The Indian government initiative ‘Jal Jeevan Mission’ of providing 100% tap water supply by 2024 has already achieved new grounds. Despite the COVID-19 pandemic, the mission had provided tap water supply to 55 million households improving their quality of life. Recycling and reusing water are the two ways we can reverse the state of our water sources. Reducing groundwater extraction and rejuvenating surface water bodies like ponds and rivers can reverse the impending shortages at the fore.


Mobius Foundation is coming out with the focused documentary on “OUT OF BREATH: POPULATION and AIR POLLUTION” as 7th episode to understand that a rapid increase in the human population, industrialisation, deforestation, economic growth, and vehicular emissions have been attributed as major drivers for the continuous deterioration of air quality.

Air is important for the survival of all beings. We can survive days without food and water; however, without air we cannot survive for more than a few minutes. The quality of life we live depends a lot on the quality of the air we breathe in. However, access to clean air has become a global issue as air pollution is now considered to be one of the largest threats to environmental and human health. The World Health Organisation (WHO) estimates that globally, around 7 million people die every year from indoor and outdoor air pollution. Almost 99 percent of the world’s population breathes air containing high levels of pollutants that exceed the WHO guidelines.

Increased industrialisation leads to environmental degradation in terms of industrial pollution. High emission levels of pollutants like smoke, fumes, and toxic gasses from industries not only degrade the air quality but are also causing severe damage to our ecology and health. The effects of air pollution on human health are serious. Diseases like asthma, lung cancer, pulmonary illnesses, and heart diseases can all be associated with air pollution and the poor air quality we inhale.

The latest global air quality guidelines from the World Health Organisation (WHO) aim to curb the prevailing air pollution globally and in turn save millions of lives. As per the WHO guidelines, 80 percent of deaths related to Particulate Matter 2.5 (PM 2.5) could be avoided, provided that all countries reduce their current air pollution levels to the levels mentioned in the guidelines. . Air pollution is a silent killer. But it can be curbed with a strong commitment and effective planning.


Mobius Foundation is coming out with the focused documentary in HINDI on “POPULATION, OVER-CONSUMPTION AND WASTE” as 8th episode to understand more about the link between overpopulation and waste generation. The human population continues to grow globally and so does the generation of waste. A never-ending urge to fulfill our mechanized lifestyles has led to unsustainable consumption patterns resulting in generation of ginormous levels of waste across the globe. As per experts, around two billion tonnes of solid waste is generated annually worldwide, and considering the growing numbers of our population and the amount of overconsumption, it is estimated that the global waste generation could cross the three billion ton mark by the year 2050


Ineffective waste management systems have become a global menace, causing harm to our planet in many ways… Contamination of oceans, regular occurrences of floods in cities due to clogging of drains, transmission of various diseases, an increase in respiratory diseases due to burning of waste, and adverse effects on economies, are amongst many detrimental effects of inefficient waste management systems worldwide. Our growing population is now questioning the carrying capacity of our planet… Earth is home to more than 7.9 billion people who are consuming more than the planet can provide… A single person added to our population is a new consumer adding to the demand for his/her existence… As per experts, currently we are using resources of 1.7 Earths. As our population continues to grow, the rate of consumption increases, resulting in pressure on existing natural resources, overconsumption, and waste generation.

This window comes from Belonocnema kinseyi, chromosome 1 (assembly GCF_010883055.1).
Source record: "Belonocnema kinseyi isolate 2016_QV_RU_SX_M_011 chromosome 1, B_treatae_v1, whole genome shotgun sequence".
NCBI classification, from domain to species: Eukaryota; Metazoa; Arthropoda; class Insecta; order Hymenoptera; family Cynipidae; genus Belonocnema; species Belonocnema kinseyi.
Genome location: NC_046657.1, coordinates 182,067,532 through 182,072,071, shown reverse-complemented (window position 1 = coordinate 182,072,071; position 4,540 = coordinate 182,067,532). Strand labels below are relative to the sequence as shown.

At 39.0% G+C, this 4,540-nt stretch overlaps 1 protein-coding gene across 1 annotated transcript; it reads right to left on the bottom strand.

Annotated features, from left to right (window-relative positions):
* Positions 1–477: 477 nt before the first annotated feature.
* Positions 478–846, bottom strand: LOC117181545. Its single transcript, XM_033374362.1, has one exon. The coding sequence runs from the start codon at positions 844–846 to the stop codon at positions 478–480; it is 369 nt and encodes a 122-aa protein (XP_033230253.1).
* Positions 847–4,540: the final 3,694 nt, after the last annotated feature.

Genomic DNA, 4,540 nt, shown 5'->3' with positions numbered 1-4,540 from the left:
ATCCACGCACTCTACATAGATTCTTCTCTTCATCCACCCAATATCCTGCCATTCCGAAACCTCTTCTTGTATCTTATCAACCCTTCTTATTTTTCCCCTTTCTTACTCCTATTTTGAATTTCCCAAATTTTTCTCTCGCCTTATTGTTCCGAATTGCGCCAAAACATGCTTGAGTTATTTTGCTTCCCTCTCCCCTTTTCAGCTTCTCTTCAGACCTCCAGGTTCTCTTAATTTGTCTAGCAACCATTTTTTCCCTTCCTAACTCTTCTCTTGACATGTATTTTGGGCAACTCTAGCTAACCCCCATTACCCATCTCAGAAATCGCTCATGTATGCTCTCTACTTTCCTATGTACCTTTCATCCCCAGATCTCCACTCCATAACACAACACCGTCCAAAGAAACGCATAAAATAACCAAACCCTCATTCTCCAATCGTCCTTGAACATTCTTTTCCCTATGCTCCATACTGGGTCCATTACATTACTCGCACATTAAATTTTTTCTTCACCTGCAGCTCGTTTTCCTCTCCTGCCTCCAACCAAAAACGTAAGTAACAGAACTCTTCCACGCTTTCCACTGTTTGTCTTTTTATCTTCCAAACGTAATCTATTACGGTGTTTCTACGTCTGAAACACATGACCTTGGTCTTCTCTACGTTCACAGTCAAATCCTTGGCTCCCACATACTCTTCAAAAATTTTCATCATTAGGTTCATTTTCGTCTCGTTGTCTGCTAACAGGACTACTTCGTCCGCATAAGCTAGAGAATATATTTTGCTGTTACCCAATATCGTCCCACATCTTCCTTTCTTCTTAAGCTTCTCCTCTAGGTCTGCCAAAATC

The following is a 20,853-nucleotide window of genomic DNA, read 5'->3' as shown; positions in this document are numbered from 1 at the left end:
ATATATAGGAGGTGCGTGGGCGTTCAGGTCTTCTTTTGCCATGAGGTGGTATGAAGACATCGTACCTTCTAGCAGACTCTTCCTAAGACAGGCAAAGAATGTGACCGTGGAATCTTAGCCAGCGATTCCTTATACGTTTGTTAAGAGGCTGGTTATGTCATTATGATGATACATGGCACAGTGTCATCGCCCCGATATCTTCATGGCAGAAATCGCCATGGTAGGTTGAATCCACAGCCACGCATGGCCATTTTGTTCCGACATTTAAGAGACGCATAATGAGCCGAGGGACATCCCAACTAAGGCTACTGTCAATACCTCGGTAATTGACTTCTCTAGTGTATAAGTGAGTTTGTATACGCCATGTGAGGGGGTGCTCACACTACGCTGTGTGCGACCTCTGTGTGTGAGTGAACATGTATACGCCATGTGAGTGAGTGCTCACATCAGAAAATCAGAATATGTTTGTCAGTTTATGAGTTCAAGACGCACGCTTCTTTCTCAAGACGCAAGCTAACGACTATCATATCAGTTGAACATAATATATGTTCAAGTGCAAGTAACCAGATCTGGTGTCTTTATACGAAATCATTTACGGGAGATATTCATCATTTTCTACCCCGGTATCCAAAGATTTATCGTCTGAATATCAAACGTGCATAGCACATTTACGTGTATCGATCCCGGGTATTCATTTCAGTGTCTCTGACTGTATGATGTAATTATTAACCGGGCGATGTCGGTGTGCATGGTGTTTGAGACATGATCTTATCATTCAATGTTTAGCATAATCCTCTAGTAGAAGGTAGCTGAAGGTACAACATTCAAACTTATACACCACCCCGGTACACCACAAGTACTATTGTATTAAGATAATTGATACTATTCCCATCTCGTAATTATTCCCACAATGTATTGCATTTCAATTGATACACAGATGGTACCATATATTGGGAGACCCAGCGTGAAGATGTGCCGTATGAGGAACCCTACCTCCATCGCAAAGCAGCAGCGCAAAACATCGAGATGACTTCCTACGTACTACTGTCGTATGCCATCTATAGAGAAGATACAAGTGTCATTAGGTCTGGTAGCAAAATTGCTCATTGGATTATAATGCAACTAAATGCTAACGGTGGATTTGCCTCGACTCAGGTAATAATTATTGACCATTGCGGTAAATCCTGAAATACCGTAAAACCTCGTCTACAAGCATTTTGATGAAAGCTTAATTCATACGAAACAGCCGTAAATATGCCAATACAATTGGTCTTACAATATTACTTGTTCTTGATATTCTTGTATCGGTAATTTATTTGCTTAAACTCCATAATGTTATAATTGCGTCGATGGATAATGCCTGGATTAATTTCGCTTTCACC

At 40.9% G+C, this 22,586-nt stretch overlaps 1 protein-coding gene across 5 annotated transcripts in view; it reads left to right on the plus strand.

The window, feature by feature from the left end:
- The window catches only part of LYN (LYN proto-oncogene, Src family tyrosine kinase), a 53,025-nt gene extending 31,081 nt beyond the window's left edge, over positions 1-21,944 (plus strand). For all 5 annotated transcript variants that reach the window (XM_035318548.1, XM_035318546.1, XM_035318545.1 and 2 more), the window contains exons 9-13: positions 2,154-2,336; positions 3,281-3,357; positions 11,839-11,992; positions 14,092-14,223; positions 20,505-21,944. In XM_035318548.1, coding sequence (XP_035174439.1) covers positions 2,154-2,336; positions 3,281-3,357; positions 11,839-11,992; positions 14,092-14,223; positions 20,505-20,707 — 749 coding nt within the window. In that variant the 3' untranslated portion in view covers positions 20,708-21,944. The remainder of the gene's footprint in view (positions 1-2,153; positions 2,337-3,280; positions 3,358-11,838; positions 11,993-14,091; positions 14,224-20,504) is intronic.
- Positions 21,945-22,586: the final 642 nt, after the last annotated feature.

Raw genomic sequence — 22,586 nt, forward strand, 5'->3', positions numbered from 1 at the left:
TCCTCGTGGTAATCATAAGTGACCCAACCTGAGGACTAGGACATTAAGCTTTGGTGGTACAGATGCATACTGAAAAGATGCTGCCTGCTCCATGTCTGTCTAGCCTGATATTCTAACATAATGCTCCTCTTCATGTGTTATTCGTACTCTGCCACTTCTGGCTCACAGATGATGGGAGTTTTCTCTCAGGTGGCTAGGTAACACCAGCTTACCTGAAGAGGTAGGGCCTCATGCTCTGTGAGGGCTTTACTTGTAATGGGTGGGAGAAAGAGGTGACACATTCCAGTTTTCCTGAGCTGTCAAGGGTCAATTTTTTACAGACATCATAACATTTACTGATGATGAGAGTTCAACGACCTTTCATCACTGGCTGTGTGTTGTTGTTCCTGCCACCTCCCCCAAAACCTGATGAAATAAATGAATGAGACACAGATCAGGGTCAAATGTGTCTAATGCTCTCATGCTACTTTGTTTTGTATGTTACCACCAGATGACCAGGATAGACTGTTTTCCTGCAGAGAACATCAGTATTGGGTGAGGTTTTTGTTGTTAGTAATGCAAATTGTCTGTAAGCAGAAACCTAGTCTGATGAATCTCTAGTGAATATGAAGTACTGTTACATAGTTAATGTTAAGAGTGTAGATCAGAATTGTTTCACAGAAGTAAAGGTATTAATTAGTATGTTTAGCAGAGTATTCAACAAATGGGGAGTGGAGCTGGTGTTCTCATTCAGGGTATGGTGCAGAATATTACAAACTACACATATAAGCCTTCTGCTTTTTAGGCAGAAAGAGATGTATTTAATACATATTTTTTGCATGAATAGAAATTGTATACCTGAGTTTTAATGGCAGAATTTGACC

EPISODE 9 | WASTE WARRIORS | 12th March, 2022

Mobius Foundation is coming out with the focused documentary on ‘WASTE WARRIORS’ as the 9th episode to understand the rapid generation of waste due to overconsumption, the solutions we need, and what has been done to tackle the crisis.


Humanity is drowning in a waste tide as a result of overconsumption and a lack of solutions to this crisis. Many societies consume 30 times more per capita than other developed societies, necessitating a shift in lifestyle choices. We must do more with less to turn our environmental fortunes around. What has become better in our fight against waste mismanagement is the wide number of ‘waste warriors’ who have come up to save our environment from the garbage crisis. 

In countries like Japan, Singapore, and Sweden, waste management practices are solely determined by how society functions. Similarly, India’s management process is entirely dependent on its own circumstances. As a result, we see a diverse system in how waste is managed across India’s cities, and they have been leading the way. Indore generates over 1000 tonnes of waste per day, which is treated and processed at the newly opened BIO-CNG plant, which produces 17,000 kg of gas per day. Similarly, Bhopal processes 800 tonnes of waste per day. Muskan Jyoti Samiti, based in Lucknow, Uttar Pradesh, is one of the organisations spearheading rural India initiatives. Its Secretary, Shri Mewa Lal, developed a management model in 1994 to convert solid waste into recyclable and reusable resources. Composting is used to manage waste at the Nirvana Country Community in Gurgaon. They regard waste separation at the source as a resource. Gem Enviro Management, a one-stop-shop for waste management solutions in Delhi, is also helping. They collect 250,000 tonnes of plastic waste each year. GEM Enviro also aims to restore the dignity of over 3000 rag-pickers by referring to them as “eco-warriors” and properly compensating them. They eventually instill in the general public a sense of awareness about how it can benefit both nature and society. 

Every person on the planet is affected by the issue of solid waste management. With the pandemic, the global fight has become more difficult. It has resulted in a staggering 7200-tonne increase in medical waste. It has put enormous strain on the world’s waste management systems. However, recycling has come to the forefront once more.  Involving communities in the management process helps cities become cleaner. Hence, we don’t have time to waste, let’s take out the garbage.